Porsche builds a fleet of special cars for its single-marque Porsche Carrera Cup racing series and the newest version, based on the 992 platform, has been unveiled. The car makes its debut with the launch of the 2021 season, which for the first time will include a racing series in North America.
The new 911 GT3 Cup car will compete in series in Germany, France, Asia, Benelux and North America in the new year. The new car is the first for the series with a wide, turbo-spec body.
The car will draw on around 510 horsepower from its naturally aspirated 4.0-liter flat-6 engine, which provides 25 more horsepower than the previous version, and can run on synthetic fuels, which Porsche says “significantly lowers CO2 emissions under racing conditions.”
Delivery to teams will begin in February 2021, Porsche says. The new 911 GT3 Cup is available at a price of €225,000 ($272,630).
“The 911 made history as the baseline model for the Carrera Cups and the Porsche Mobil 1 Supercup – no other racing car has found as many satisfied customers since 1990 as the 911,” Michael Dreiser, sales director for Porsche Motorsport, is quoted in the company’s announcement.
“The new 911 GT3 Cup now starts a new chapter. Our goal is to pass the 5,000 mark in production over the coming years. Like its ancestral lineage, this model will also assist a whole new generation of talented racing drivers on their path to professional motorsport and shape the face of our customer sport commitment around the world.”
Porsche launched its 911 Cup car, based on the 964 generation of the 911, in 1990. To date, it has built 4,251 GT3 Cup vehicles.
The latest version was designed for improved performance, easier handling and enhanced durability with less time and cost for maintenance. The cars are built on the regular 911 production line in Stuttgart-Zuffenhausen.
“We wanted to position the new 911 GT3 Cup even more as a professional racing car, while also making it more cost-effective for the teams to run,” said project manager Jan Feldmann. “We were particularly successful in achieving this thanks to its striking appearance, the improved suspension and intelligent solutions for electrical details.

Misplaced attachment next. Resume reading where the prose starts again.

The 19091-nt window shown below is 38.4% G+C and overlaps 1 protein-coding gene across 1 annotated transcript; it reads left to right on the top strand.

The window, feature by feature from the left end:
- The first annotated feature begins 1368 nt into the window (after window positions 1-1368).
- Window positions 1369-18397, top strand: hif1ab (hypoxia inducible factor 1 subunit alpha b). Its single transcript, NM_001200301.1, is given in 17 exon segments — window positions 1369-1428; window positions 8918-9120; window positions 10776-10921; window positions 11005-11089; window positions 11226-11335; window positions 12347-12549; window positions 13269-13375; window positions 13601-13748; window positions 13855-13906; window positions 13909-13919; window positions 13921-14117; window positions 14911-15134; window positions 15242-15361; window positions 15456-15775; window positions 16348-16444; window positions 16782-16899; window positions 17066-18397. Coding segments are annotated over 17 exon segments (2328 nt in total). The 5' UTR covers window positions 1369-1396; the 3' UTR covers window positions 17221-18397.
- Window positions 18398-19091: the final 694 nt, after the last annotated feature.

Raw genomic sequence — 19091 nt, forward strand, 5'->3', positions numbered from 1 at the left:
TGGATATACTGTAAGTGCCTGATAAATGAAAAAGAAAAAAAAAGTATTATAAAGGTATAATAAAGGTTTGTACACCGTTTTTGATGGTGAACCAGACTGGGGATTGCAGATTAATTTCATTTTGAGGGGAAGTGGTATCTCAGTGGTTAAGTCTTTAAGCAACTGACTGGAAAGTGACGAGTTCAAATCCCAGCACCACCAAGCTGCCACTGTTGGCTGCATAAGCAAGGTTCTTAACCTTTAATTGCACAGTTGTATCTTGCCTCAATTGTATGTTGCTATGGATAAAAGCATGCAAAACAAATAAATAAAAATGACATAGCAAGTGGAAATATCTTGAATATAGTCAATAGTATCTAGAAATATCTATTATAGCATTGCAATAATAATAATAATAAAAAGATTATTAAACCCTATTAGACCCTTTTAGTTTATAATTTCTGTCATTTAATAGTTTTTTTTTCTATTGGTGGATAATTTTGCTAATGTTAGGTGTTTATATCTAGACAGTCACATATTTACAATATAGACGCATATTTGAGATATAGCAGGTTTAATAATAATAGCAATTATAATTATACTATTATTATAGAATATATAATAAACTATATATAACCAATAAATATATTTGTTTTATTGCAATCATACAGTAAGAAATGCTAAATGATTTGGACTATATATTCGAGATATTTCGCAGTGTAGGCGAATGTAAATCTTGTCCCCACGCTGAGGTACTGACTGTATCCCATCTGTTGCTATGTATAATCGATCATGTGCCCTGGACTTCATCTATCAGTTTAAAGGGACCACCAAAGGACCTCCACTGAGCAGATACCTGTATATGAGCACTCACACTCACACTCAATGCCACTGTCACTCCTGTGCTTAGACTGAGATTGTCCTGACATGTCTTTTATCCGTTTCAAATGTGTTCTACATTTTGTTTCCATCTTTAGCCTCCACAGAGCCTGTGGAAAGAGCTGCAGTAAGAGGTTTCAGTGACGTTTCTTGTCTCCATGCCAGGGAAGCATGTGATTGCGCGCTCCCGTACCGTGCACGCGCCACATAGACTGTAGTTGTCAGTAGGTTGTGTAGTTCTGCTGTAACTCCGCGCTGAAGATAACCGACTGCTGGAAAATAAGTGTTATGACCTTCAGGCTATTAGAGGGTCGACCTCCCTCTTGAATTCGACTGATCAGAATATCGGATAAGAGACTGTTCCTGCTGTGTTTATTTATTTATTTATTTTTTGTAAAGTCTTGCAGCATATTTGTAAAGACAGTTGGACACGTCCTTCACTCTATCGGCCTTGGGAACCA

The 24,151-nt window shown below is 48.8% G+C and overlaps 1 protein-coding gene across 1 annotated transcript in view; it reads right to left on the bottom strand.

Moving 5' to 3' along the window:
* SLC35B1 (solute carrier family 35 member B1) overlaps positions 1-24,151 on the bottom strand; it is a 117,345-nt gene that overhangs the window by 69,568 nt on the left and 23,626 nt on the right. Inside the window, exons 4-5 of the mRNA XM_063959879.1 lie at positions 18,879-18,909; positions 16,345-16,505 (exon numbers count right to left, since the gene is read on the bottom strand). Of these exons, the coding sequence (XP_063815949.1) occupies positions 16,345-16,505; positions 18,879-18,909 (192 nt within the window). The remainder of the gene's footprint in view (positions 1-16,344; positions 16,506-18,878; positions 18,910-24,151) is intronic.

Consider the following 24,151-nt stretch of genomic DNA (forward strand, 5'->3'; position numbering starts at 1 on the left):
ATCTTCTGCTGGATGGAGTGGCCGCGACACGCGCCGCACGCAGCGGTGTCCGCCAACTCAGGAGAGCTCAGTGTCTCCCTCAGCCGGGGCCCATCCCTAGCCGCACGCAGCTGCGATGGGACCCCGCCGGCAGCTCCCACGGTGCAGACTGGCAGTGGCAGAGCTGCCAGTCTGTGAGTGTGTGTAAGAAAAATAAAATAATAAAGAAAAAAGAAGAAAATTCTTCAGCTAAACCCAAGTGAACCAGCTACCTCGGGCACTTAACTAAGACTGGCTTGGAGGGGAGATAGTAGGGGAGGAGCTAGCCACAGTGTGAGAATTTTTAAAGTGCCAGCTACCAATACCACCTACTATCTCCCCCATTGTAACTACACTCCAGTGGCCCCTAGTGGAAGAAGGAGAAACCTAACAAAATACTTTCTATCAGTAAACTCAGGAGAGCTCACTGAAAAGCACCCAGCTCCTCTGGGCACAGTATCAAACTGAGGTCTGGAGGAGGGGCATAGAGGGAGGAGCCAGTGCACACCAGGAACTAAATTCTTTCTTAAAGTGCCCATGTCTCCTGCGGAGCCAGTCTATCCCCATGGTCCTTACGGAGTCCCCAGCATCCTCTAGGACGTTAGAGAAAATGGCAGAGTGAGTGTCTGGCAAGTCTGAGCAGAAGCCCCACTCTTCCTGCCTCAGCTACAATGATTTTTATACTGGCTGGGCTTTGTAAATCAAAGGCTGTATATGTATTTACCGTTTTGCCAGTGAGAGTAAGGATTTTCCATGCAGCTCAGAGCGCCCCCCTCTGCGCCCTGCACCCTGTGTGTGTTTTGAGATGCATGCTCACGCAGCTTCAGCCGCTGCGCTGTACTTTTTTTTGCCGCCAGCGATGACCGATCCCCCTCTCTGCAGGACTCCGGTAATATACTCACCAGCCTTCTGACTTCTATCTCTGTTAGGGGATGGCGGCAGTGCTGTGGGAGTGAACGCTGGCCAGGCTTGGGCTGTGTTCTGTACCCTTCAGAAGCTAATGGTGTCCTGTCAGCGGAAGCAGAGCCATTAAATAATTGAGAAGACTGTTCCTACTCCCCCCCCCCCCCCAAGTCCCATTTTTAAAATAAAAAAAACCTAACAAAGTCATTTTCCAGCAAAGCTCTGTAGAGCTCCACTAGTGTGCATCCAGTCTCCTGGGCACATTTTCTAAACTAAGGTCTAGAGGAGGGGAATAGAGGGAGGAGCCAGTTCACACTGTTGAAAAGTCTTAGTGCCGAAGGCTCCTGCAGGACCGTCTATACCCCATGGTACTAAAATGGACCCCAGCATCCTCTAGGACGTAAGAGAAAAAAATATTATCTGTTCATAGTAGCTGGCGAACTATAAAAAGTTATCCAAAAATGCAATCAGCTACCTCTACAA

“The handling of the new 911 GT3 Cup is noticeably more precise and even more fun. With its improved performance and the optimized cockpit, it’s the best Cup car that Porsche has ever built.”
With the new wide-body coachwork, the seventh-generation cars have front wheels that are 12 inches wide and rears that are 13 across. They also have larger rear spoilers (adjustable to 11 positions) and front aprons for greater downforce.
The previous generation coachwork was 70 percent steel and 30 percent aluminum, but those figures are reversed for the latest version, reducing weight by nearly 80 pounds.
The cars’ cockpits also have been updated after driver feedback with easier to use switchgear for everything from lighting and ventilation to adjusting brake bias and to the location of digital readouts such as water and oil temperatures.
Porsche says a subtle but sophisticated change is the relocation of the data logging equipment from the right-side footwell to the right-rear of the cockpit, easing the installation of a second seat for ride-along events.
Porsche said the cars should require engine checks only after 100 hours of track time and cars come with “a complete accessory kit” including tools and suspension spacers.